Since Biden’s 2020 national victory Democrats were expected to struggle in the November elections to maintain their majorities in both houses of Congress. The incumbent’s incumbent party typically performs poorly in midterm races, and individual Senate seats up for re-election are no guarantee for Democrats.

But leading Democrats on Wednesday were buoyed by the results in Kansas, even if they didn’t all predict it meant they would keep their majority.

The results come after a new national poll by Monmouth University showed that support for Democrats in the general vote has risen significantly since June, when the Supreme Court overturned Roe v. USA. Wade.

Monmouth’s latest poll showed that 50% of Americans now prefer Democrats to control Congress, compared to 43% who prefer Republicans to win a majority. The same poll, with a margin of error of 3.5 percentage points, showed Biden’s approval rating at just 38%.

A poll in Monmouth in June showed that the parties are absolutely equal: 47% against 47% in voters’ preferences. And in May, Republicans led Democrats by 4 percentage points when people were asked in a poll which party should control Congress.

“I think everyone knows that the reaction across America to this Supreme Court decision is powerful,” the senator said. Illinois Democrat Dick Durbin told reporters on Wednesday. “People don’t stay at home. They come to the polling stations, I think that in November this will have an impact.”

Asked if that influence would be enough to keep the majority of his party alive, Durbin replied, “I wouldn’t say that, wouldn’t go that far, but I’ll tell you this. that the Republicans are in a difficult position.”

He said reports of extreme situations in which women are endangered because they are denied access to abortion are making the news. “And it’s not very popular with voters,” he said.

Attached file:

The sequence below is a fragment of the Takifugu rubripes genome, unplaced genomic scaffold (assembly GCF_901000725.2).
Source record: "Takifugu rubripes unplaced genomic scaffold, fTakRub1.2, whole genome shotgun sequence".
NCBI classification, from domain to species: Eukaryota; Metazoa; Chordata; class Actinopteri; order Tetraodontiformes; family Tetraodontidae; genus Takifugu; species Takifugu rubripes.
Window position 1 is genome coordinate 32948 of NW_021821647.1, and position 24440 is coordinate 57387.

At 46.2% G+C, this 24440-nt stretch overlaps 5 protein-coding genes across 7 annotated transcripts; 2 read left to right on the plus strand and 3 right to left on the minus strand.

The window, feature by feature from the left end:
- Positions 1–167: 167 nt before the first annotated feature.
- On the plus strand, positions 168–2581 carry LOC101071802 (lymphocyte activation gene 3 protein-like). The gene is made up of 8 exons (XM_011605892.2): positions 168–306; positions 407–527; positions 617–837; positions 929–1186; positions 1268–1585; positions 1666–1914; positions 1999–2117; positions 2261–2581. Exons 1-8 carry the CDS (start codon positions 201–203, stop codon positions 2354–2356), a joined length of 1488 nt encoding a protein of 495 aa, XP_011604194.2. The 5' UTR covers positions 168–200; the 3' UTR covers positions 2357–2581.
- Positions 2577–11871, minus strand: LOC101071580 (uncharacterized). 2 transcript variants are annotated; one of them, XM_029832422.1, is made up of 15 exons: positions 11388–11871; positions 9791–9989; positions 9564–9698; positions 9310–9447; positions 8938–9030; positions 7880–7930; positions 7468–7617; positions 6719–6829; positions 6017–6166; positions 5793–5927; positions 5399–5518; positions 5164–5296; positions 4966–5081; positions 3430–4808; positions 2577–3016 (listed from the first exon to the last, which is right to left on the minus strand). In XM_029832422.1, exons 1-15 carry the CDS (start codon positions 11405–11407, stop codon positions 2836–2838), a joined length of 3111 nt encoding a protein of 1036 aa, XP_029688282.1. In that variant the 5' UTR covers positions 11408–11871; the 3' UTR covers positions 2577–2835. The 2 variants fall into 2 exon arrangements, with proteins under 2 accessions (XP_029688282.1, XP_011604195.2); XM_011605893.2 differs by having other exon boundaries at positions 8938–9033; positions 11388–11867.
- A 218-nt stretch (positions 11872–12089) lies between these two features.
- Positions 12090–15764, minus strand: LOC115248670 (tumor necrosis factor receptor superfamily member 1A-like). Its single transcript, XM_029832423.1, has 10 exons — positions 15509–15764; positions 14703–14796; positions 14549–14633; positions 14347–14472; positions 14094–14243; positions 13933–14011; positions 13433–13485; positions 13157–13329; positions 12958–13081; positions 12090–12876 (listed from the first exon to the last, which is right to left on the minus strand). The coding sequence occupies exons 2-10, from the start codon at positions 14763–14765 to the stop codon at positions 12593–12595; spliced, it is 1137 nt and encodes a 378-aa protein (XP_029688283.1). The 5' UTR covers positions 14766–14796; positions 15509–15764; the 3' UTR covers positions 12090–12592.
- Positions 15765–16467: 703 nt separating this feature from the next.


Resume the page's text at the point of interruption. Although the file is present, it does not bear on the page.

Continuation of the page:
Another senior Democrat, senator. Richard Blumenthal of Connecticut told reporters, “The American people are fed up with politicians trying to tell them what to do with their lives and bodies.”

“The anger, the anguish, the anxiety that was expressed in Kansas is so widespread in this country that I think November will be a key indicator,” Blumenthal said.

But the senator is a Republican. Josh Hawley of Missouri said, “I just doubt it” when asked if the abortion rights issue would see Democrats retain their majority.

“I think we’ll get them both back,” Hawley said, referring to the Senate and House of Representatives.

The abortion rights group NARAL Pro-Choice America suggested that Hawley’s trust was not justified.

“At a time when reproductive freedom is under unprecedented threat across the country, Kansas has said loud and clear at the polls, ‘We’ve had enough,'” NARAL President Mini Timmaraju said in a statement.

“In the heart of the United States, advocacy for access to abortion is inspiring voters like never before, and this mobilization is just beginning. Reproductive freedom is the winning issue now and in November,” Timmaraju said.